WASHINGTON — Public Schools in Washington, D.C., will partially reopen their buildings to select students beginning Nov. 9 in a multi-pronged approach as the nation's capital struggles to return to normalcy amid the COVID-19 pandemic.

Washington Mayor Muriel Bowser had planned to start the 2020 school year offering a hybrid model combining distance learning with two days a week of in-school instruction. But the city was forced to abandon that plan in late summer amid strong safety objections from the teacher's union.

Bowser said Monday there was "a real urgency" to get students back to school buildings safely. She has repeatedly cited the schools issue as a fundamental step in the District's return from a pandemic-fueled shutdown.

"We shouldn't expect life to go back to normal until kids are back in school," she said in September.

The new plan, announced Monday, brings back certain students from pre-K through fifth grade. D.C. Public Schools Chancellor Lewis Ferebee said students in sixth grade and above would continue with full-time distance learning until the next school term, which starts in early 2021.

"Our youngest students have been the most challenged" by the long-distance computer instruction, Ferebee said.

Those students offered the chance to return to school buildings would be classified in two primary groupings. Students in the "in-person learning classroom" level would receive traditional classroom instruction from a teacher. This would be offered to students with special-education needs, those learning English, and students experiencing homelessness or otherwise deemed to be at-risk.

Ferebee said the program would begin on Nov. 9 and there would be one such class per grade level at every elementary school.

The second grouping, dubbed the "CARE" model, would bring in groups of students who would continue to work virtually via laptop under adult supervision. The students would be able to socialize safely with their peers during breaks, recess and lunch. Priority here would be given to the children of DCPS teachers and staff, and to students whose siblings have already been accepted. But it would otherwise be open to the wider student body and participants will be selected via randomized algorithm.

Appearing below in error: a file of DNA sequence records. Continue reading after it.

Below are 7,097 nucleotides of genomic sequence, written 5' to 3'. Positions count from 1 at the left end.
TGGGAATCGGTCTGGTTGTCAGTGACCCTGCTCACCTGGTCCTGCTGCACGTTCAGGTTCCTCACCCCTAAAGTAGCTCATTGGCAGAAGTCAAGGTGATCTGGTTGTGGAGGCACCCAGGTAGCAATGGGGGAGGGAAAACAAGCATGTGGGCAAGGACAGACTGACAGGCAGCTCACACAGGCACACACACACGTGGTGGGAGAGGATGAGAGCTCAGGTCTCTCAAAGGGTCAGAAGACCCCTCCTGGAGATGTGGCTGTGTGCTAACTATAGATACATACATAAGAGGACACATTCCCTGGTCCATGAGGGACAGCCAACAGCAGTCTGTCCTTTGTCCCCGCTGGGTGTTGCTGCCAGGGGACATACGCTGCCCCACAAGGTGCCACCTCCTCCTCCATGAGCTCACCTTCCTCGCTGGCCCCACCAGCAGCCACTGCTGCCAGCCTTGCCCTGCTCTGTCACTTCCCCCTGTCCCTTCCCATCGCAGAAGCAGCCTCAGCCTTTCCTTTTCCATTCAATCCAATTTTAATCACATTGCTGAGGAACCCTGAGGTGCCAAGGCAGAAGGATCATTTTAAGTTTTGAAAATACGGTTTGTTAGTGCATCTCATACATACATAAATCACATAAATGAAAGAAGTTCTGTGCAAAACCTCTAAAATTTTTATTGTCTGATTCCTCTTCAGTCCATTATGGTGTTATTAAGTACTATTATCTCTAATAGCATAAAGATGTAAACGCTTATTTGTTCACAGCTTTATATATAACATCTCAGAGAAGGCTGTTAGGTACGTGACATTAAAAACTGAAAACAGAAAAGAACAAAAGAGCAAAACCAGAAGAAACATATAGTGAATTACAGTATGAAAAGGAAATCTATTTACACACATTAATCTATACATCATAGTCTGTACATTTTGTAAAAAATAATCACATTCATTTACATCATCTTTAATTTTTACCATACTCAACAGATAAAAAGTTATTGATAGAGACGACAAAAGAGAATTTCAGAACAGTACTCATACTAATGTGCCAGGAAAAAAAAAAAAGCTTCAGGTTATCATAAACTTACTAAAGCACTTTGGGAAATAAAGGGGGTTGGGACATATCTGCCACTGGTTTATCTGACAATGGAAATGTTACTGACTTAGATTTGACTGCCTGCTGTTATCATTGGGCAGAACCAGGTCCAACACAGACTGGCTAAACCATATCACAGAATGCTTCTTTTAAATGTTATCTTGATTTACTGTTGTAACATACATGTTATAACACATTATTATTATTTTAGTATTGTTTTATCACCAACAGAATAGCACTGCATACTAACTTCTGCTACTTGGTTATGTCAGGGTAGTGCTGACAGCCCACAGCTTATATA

Pre-K though first grade for CARE students would begin on Nov. 16. Second through fifth grades would start on Nov. 30.

Ferebee said the school administration would select students for both programs and offer seats to parents. "We will reach out to the families," he said, adding there was no need for parents to apply.

Students who are not chosen for either program or who prefer to continue full-time distance learning will continue to participate from home. Instead of the original two-day-a-week hybrid model, students will be in school all five weekdays, with Wednesday as a half-day.

The "in-person classroom" model appears to resemble that pursued by a handful of local charter schools. About a dozen public charters, which are largely independent and educate about 46 percent of public school students, have been bringing in select groups of students using similar criteria for in-person instruction.